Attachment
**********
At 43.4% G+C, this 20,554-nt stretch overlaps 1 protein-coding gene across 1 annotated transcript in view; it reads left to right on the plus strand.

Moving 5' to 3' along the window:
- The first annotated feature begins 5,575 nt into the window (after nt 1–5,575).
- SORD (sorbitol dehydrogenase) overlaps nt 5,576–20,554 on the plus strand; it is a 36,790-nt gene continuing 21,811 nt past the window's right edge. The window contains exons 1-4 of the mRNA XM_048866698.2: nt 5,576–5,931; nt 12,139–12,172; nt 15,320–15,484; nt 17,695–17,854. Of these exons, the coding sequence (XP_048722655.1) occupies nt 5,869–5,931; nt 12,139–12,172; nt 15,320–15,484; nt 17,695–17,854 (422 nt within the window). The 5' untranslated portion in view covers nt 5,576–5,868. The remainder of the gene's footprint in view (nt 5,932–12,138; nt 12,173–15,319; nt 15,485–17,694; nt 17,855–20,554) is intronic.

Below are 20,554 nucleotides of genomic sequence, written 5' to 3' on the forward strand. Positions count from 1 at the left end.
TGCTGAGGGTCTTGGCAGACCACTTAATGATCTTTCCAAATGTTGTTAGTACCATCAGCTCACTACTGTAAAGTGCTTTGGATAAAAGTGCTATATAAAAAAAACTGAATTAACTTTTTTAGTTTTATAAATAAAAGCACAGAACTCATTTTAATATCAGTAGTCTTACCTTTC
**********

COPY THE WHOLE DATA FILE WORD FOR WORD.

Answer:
At 43.4% G+C, this 20,554-nt stretch overlaps 1 protein-coding gene across 1 annotated transcript in view; it reads left to right on the plus strand.

Moving 5' to 3' along the window:
- The first annotated feature begins 5,575 nt into the window (after nt 1–5,575).
- SORD (sorbitol dehydrogenase) overlaps nt 5,576–20,554 on the plus strand; it is a 36,790-nt gene continuing 21,811 nt past the window's right edge. The window contains exons 1-4 of the mRNA XM_048866698.2: nt 5,576–5,931; nt 12,139–12,172; nt 15,320–15,484; nt 17,695–17,854. Of these exons, the coding sequence (XP_048722655.1) occupies nt 5,869–5,931; nt 12,139–12,172; nt 15,320–15,484; nt 17,695–17,854 (422 nt within the window). The 5' untranslated portion in view covers nt 5,576–5,868. The remainder of the gene's footprint in view (nt 5,932–12,138; nt 12,173–15,319; nt 15,485–17,694; nt 17,855–20,554) is intronic.

Below are 20,554 nucleotides of genomic sequence, written 5' to 3' on the forward strand. Positions count from 1 at the left end.
TGCTGAGGGTCTTGGCAGACCACTTAATGATCTTTCCAAATGTTGTTAGTACCATCAGCTCACTACTGTAAAGTGCTTTGGATAAAAGTGCTATATAAAAAAAACTGAATTAACTTTTTTAGTTTTATAAATAAAAGCACAGAACTCATTTTAATATCAGTAGTCTTACCTTTC